The Smith family are champs at the waiting game. God has decided to teach us some important lessons about the value to be found in waiting. I always know that if I order something online, it will arrive on the last possible date. When we moved a year ago, our moving truck came on day 11, which was the last day they could come without giving us a full refund. Test results always seem to take longer than they should and Jake and I have gotten great at playing games at stop lights and in longer than normal check out lines.
When we got the epilepsy diagnosis, our neurologist told us that the average time to seizure free status, which is the goal of the medication, is anywhere from 2-6 months and people usually go through more than one medication before the right balance is achieved.
You can imagine my surprise when, at our last appointment, Jake’s neurologist said, “Well, I’m as surprised as you are, but we are going to consider Jake seizure free.” I had to ask her to repeat herself a few times, but she kept saying the same thing.
Thirty days and one medication to seizure free status is very rare. We will do another MRI in March to confirm that his brain has calmed down. I just can’t wait to stay up all night with him again!
Since the seizures have stopped, school has also gotten so much better for him and therefore, for me. He has a full-time aide, who is wonderful and who Jake believes is his girlfriend. She is there to monitor him and to help him get started on his work and to give him hugs during math. I wonder if my math experience would have been better if I had some hugs during math! At the end of every day, I get a chart of his day and notes if he had a hard time. He has had 10 green days (with no warnings or time outs) in a row and we are pretty stinking excited about that! He has also gone from the middle of the class academically to close to the top of the class. He is testing better, his comprehension is way up, and since his brain isn’t shutting down every few minutes, he is able to focus and track with his teacher.
As an aside to parents: If you think something is not right with your kid and what everyone else is saying is wrong with your kid doesn’t sound right, pay attention to that little voice. Keep pushing to find out what your gut is telling you! I was told many times that Jake had ADHD and an anxiety disorder and it just didn’t feel right.
His behavior, attitude, and smart little mouth have all returned to the Jake that I had before we left Colorado. Last week, his gymnastics coach came up to me with a big grin and told me, in great detail, how great Jake was during class. I told him, “That is the Jake that I know and love and I am so happy that everyone else gets to see him now!”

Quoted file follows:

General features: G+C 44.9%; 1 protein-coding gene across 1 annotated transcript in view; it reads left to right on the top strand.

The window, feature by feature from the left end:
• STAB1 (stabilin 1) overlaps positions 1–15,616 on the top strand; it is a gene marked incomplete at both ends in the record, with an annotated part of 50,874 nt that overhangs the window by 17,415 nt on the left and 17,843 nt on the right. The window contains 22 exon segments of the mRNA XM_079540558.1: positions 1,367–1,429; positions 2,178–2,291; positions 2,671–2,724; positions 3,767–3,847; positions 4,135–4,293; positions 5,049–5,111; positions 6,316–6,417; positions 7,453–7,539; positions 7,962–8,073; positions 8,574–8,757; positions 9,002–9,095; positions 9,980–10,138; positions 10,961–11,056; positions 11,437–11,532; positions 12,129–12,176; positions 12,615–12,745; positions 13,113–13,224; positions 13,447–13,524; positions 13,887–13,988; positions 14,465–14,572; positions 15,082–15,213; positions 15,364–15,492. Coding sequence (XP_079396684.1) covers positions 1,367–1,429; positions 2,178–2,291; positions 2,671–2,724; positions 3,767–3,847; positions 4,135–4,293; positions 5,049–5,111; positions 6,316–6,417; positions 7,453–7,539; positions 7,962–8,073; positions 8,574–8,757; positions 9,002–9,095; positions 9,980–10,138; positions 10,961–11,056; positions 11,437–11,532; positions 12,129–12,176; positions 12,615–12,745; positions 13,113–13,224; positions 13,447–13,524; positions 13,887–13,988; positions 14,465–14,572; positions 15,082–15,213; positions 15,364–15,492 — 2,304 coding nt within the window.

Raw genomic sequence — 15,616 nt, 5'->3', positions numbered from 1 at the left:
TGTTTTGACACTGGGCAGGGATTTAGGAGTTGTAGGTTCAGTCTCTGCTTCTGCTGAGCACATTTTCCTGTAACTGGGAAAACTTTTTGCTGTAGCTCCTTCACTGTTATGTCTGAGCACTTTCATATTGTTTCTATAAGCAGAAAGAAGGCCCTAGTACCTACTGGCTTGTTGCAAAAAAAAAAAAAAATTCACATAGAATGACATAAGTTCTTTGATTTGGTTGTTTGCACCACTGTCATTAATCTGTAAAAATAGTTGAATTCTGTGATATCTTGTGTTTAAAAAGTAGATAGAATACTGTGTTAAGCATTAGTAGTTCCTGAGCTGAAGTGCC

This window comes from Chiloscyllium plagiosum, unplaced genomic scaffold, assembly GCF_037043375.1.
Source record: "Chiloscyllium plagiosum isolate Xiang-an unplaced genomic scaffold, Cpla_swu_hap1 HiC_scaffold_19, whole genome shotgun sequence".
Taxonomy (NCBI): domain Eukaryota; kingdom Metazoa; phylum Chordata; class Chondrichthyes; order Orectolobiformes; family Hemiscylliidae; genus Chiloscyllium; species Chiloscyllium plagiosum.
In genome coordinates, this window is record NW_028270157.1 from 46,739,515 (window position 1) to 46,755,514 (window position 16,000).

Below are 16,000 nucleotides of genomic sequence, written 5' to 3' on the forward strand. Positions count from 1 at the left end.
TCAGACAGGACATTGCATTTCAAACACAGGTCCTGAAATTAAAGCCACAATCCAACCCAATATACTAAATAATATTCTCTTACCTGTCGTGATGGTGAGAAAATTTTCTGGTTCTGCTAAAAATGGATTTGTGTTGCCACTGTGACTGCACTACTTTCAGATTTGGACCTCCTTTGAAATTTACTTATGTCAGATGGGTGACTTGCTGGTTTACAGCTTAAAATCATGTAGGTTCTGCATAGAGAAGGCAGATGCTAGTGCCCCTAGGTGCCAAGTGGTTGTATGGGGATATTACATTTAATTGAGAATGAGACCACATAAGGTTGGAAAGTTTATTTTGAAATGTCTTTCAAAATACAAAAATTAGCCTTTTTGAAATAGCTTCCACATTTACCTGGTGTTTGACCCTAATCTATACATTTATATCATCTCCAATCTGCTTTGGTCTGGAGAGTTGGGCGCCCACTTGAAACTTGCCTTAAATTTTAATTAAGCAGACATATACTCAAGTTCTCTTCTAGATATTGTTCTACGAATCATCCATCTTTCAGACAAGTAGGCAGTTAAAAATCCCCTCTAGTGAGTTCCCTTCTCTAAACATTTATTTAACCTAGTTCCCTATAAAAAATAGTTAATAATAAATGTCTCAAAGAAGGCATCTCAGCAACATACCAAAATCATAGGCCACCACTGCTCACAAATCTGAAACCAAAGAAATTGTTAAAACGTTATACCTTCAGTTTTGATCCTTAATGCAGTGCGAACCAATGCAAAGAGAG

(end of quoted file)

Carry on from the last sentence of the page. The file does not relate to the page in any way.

We still have our struggles with a stinky Kindergarten attitude and a strong desire to eat nothing but graham crackers, but life has gotten so much easier and smoother over the last couple of months.
I don’t know why we got the “get out of jail” free card on this one. We don’t usually and although I am a firm believer in God answering prayers, I have come to understand that He tends to answer prayer in ways that fit His plan and are for our eternal good, not our short-sighted good. And, “good” doesn’t always mean what we think it means.
Don’t misunderstand me that our journey is done. We are two years out from even considering weaning Jake off the meds to see what happens. In the meantime, we have monthly blood tests, EEGs three times a year, and constant monitoring. I’m not happy with a few things I’ve seen lately, but I don’t know if Jake was spacey and exhibited some seizure like behavior because he was spacing out and tired and getting sick, or if there is something more that we need to deal with. We still have a long road to walk, but we are already over a lot of the bumpy parts.
I am grateful that I have the cutest and funniest little guy walking with me on my long road. My parents sent Jake a doctor outfit for Christmas since he wants to be a doctor when he grows up and here are a few pictures at his last neuro appointment.
Since he is so skinny, he is proportioned like a grown up, which makes his stride into the hospital even funnier:
He is doing really well at reading now, so he is actually reading some of the parts of human anatomy!
I’ve taken to letting him dress up as a doctor whenever we have to go visit a doctor’s office. People are rarely there for a good thing and I hear the wave of laughter and funny comments that come after people see him dressed like this. Everyone needs a laugh and if we can make someone smile in the midst of our own trial, I’m happy!